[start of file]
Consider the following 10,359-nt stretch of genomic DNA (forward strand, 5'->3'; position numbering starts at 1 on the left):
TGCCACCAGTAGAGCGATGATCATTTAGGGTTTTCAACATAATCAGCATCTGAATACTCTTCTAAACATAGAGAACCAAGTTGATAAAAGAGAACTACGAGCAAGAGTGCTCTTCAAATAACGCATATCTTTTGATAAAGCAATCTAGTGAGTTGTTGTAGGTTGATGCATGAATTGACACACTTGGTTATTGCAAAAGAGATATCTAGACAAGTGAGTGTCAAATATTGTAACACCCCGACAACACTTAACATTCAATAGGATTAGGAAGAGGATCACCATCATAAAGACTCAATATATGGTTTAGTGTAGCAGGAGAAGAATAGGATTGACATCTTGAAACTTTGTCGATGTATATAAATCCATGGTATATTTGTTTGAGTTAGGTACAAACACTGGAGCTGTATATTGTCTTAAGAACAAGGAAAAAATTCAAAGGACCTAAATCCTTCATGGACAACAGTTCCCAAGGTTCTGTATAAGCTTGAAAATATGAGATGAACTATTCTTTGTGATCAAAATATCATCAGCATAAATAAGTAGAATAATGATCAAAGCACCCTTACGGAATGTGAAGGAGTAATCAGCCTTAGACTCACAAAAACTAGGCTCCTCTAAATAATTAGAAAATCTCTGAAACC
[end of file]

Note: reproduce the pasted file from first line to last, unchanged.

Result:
Consider the following 10,359-nt stretch of genomic DNA (forward strand, 5'->3'; position numbering starts at 1 on the left):
TGCCACCAGTAGAGCGATGATCATTTAGGGTTTTCAACATAATCAGCATCTGAATACTCTTCTAAACATAGAGAACCAAGTTGATAAAAGAGAACTACGAGCAAGAGTGCTCTTCAAATAACGCATATCTTTTGATAAAGCAATCTAGTGAGTTGTTGTAGGTTGATGCATGAATTGACACACTTGGTTATTGCAAAAGAGATATCTAGACAAGTGAGTGTCAAATATTGTAACACCCCGACAACACTTAACATTCAATAGGATTAGGAAGAGGATCACCATCATAAAGACTCAATATATGGTTTAGTGTAGCAGGAGAAGAATAGGATTGACATCTTGAAACTTTGTCGATGTATATAAATCCATGGTATATTTGTTTGAGTTAGGTACAAACACTGGAGCTGTATATTGTCTTAAGAACAAGGAAAAAATTCAAAGGACCTAAATCCTTCATGGACAACAGTTCCCAAGGTTCTGTATAAGCTTGAAAATATGAGATGAACTATTCTTTGTGATCAAAATATCATCAGCATAAATAAGTAGAATAATGATCAAAGCACCCTTACGGAATGTGAAGGAGTAATCAGCCTTAGACTCACAAAAACTAGGCTCCTCTAAATAATTAGAAAATCTCTGAAACC